Offering classes in bread baking, cooking and sewing in Greensboro, NC

Changes in scheduling for all classes…and a household hint

Thursday, February 20th, 2014

One thing I remember from my graduate school research class is…when trying something new, one should change only one variable at time. Thus, when I decided to change the schedule for my classes, I only changed the schedule for cooking classes, allowing groups of 2 – 6 participants to select a cooking class topic, then select a personal date and time for the class…instead of being restricted to dates and times from a pre-determined master schedule. Judging from the response, I would say that folks like the opportunity to personalize their classes…ranging in size from a birthday party for 6…a couple’s class to recreate “food memories” from a trip to Italy…or a mother and daughter enjoying a “girl’s day” activity…all have selected different class themes to reflect their favorite foods and cooking experiences.

So…it seems that this new scheduling concept should be extended to my bread baking and sewing classes, as well.  Now, when you click on the class tabs at the top of this webpage, you will find lists of available cooking, bread baking and sewing classes, with information about the concepts taught in each class. To obtain additional information about any of these classes or to inquire about scheduling a class, you can contact me through the website or by email at  Any cooking or bread baking class requires at least 2 and no more than 6 participants for the class to be held.  In contrast to the cooking and bread baking classes, sewing classes can be planned for 1 – 2 persons due to the amount of hands-on participation involved.  Classes can be scheduled for any day (except Sunday) and any time…morning, afternoon or evening.  So invite a friend or a group, choose a class theme and then contact me to select a date and time.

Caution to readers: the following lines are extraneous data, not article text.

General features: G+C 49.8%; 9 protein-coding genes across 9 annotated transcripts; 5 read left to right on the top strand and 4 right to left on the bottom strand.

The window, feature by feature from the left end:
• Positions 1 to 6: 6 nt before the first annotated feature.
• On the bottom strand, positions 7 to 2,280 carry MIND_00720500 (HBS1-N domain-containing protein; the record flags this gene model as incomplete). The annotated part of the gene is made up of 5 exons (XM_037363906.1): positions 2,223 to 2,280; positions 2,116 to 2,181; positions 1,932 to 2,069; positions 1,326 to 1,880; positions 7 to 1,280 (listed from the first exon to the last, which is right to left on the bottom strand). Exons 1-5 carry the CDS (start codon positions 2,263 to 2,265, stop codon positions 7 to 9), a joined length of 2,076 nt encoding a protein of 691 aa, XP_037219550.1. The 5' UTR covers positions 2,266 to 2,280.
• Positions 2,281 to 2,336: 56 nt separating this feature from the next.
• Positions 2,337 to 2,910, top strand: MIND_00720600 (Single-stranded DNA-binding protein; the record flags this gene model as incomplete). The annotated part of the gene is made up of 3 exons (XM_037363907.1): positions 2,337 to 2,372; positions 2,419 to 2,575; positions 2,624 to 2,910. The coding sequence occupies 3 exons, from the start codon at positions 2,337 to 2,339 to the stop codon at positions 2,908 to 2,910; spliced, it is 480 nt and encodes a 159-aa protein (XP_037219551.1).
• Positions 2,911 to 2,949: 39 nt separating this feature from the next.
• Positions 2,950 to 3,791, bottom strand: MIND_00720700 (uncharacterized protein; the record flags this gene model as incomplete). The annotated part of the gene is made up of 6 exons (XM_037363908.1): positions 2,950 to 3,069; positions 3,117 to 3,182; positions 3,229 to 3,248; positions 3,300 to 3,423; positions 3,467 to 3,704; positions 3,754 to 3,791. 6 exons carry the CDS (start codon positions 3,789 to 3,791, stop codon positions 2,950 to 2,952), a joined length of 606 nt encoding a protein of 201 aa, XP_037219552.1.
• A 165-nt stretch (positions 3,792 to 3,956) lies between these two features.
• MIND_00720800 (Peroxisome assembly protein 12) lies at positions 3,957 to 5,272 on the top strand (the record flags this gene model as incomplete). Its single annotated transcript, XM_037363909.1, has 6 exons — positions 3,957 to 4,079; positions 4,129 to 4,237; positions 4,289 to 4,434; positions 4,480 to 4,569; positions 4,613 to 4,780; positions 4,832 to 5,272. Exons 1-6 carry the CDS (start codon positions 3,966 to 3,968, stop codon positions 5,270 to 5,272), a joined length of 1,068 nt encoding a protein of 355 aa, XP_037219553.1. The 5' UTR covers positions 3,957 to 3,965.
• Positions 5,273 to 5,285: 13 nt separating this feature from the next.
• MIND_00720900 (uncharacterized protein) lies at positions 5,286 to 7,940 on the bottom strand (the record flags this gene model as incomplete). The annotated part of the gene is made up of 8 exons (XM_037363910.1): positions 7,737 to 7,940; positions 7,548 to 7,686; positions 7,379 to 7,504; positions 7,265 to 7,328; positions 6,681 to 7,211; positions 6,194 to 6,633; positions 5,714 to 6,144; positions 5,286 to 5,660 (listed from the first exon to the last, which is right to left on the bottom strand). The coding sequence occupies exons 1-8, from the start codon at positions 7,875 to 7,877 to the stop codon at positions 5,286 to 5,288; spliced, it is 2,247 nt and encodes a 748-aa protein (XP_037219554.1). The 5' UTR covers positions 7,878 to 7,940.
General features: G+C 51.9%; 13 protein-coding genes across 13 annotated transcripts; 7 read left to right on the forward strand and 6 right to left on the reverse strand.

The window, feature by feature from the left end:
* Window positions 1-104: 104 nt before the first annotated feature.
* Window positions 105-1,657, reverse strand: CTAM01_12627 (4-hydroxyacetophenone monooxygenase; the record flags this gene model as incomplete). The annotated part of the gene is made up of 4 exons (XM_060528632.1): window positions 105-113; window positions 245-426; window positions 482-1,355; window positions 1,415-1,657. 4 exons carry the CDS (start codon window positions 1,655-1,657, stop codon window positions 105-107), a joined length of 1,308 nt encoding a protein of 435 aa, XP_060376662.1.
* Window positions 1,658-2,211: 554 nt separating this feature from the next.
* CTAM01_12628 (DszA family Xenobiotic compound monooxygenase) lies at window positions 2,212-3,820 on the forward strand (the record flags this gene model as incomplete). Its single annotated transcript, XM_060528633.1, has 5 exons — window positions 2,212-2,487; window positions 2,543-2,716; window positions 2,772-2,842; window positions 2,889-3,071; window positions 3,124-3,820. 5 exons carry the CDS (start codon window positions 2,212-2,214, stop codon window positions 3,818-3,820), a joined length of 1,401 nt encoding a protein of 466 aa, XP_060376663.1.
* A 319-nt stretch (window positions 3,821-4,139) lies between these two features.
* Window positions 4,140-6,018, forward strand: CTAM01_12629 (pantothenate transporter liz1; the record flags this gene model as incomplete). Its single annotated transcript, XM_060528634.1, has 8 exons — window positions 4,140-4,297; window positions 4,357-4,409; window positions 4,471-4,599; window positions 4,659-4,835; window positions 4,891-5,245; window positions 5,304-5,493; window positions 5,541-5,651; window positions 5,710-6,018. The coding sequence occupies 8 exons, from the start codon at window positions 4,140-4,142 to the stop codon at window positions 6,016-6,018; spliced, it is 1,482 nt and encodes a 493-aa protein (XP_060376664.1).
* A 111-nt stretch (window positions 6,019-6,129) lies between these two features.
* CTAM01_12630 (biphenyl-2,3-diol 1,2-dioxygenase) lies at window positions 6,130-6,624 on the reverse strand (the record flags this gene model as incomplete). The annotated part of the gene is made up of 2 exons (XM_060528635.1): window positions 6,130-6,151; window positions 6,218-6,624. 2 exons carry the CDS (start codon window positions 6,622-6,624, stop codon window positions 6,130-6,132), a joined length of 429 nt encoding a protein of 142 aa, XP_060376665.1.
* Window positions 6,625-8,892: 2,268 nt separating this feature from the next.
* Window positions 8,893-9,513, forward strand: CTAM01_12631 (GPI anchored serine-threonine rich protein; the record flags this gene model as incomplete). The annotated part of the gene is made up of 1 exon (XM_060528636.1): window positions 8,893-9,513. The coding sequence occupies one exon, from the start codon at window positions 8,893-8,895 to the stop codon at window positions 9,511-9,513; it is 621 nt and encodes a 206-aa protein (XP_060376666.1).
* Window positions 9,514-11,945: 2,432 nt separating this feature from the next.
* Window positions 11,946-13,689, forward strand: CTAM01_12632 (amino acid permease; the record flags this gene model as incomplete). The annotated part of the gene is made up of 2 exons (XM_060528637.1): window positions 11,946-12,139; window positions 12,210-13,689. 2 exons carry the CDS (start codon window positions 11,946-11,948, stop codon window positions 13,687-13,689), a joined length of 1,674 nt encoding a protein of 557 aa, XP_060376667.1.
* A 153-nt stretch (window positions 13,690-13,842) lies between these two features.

And now…an unbelievably simple household hint.  Have you ever used chemical products to remove sticky price tag residue from glass or plastic only to be left with a film that seems determined to remain permanently? A few years ago, I was trying to clean the residue from an antique vase and was reluctant to use a chemical product that might damage the painted finish. At the same time I was in the kitchen working on the vase, my husband was creating a snack using crunchy peanut butter and crackers…and the longer I worked on cleaning the vase, the more I could smell the aroma of the peanuts. Without realizing what I was doing, I reached for the peanut butter and ran my finger around the top of the jar and gently massaged a small amount of peanut butter across the sticky residue on the vase.  To remove the peanut butter, I used a small amount of dish detergent and rinsed with warm water.  I was almost afraid to look at my finished product…but remarkably, all the sticky residue was gone and in its place was a clean vase.  So there it is…my household hint…using peanut butter to remove sticky residue from glass and plastic surfaces.  I hope it also works for you!


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